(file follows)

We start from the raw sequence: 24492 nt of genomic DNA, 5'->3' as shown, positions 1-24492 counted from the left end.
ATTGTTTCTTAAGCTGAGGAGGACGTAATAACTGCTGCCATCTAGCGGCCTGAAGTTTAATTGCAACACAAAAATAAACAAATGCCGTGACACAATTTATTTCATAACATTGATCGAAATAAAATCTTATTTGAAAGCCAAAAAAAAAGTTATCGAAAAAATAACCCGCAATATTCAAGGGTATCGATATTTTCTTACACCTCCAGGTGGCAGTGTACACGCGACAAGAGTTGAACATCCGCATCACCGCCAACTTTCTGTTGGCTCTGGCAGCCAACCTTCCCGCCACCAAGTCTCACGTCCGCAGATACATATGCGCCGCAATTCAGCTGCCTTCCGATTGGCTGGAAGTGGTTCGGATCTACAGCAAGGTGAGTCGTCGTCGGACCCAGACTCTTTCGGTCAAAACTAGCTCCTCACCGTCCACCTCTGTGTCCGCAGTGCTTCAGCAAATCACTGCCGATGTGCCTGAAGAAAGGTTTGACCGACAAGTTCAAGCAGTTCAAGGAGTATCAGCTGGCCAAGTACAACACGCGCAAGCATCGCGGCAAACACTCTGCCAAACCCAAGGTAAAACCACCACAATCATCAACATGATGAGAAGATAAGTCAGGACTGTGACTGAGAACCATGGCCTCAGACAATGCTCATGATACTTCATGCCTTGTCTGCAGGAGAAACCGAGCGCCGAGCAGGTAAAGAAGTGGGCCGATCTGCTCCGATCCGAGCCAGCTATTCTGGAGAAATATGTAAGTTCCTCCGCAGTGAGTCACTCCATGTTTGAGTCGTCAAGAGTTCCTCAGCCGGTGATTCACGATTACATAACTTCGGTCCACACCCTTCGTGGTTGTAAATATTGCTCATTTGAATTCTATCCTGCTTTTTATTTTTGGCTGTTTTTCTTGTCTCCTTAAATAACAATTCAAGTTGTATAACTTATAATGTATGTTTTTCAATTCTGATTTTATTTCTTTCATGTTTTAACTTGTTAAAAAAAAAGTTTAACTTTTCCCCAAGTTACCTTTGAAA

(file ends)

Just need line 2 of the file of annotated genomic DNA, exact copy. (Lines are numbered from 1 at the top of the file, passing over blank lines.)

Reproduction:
ATTGTTTCTTAAGCTGAGGAGGACGTAATAACTGCTGCCATCTAGCGGCCTGAAGTTTAATTGCAACACAAAAATAAACAAATGCCGTGACACAATTTATTTCATAACATTGATCGAAATAAAATCTTATTTGAAAGCCAAAAAAAAAGTTATCGAAAAAATAACCCGCAATATTCAAGGGTATCGATATTTTCTTACACCTCCAGGTGGCAGTGTACACGCGACAAGAGTTGAACATCCGCATCACCGCCAACTTTCTGTTGGCTCTGGCAGCCAACCTTCCCGCCACCAAGTCTCACGTCCGCAGATACATATGCGCCGCAATTCAGCTGCCTTCCGATTGGCTGGAAGTGGTTCGGATCTACAGCAAGGTGAGTCGTCGTCGGACCCAGACTCTTTCGGTCAAAACTAGCTCCTCACCGTCCACCTCTGTGTCCGCAGTGCTTCAGCAAATCACTGCCGATGTGCCTGAAGAAAGGTTTGACCGACAAGTTCAAGCAGTTCAAGGAGTATCAGCTGGCCAAGTACAACACGCGCAAGCATCGCGGCAAACACTCTGCCAAACCCAAGGTAAAACCACCACAATCATCAACATGATGAGAAGATAAGTCAGGACTGTGACTGAGAACCATGGCCTCAGACAATGCTCATGATACTTCATGCCTTGTCTGCAGGAGAAACCGAGCGCCGAGCAGGTAAAGAAGTGGGCCGATCTGCTCCGATCCGAGCCAGCTATTCTGGAGAAATATGTAAGTTCCTCCGCAGTGAGTCACTCCATGTTTGAGTCGTCAAGAGTTCCTCAGCCGGTGATTCACGATTACATAACTTCGGTCCACACCCTTCGTGGTTGTAAATATTGCTCATTTGAATTCTATCCTGCTTTTTATTTTTGGCTGTTTTTCTTGTCTCCTTAAATAACAATTCAAGTTGTATAACTTATAATGTATGTTTTTCAATTCTGATTTTATTTCTTTCATGTTTTAACTTGTTAAAAAAAAAGTTTAACTTTTCCCCAAGTTACCTTTGAAA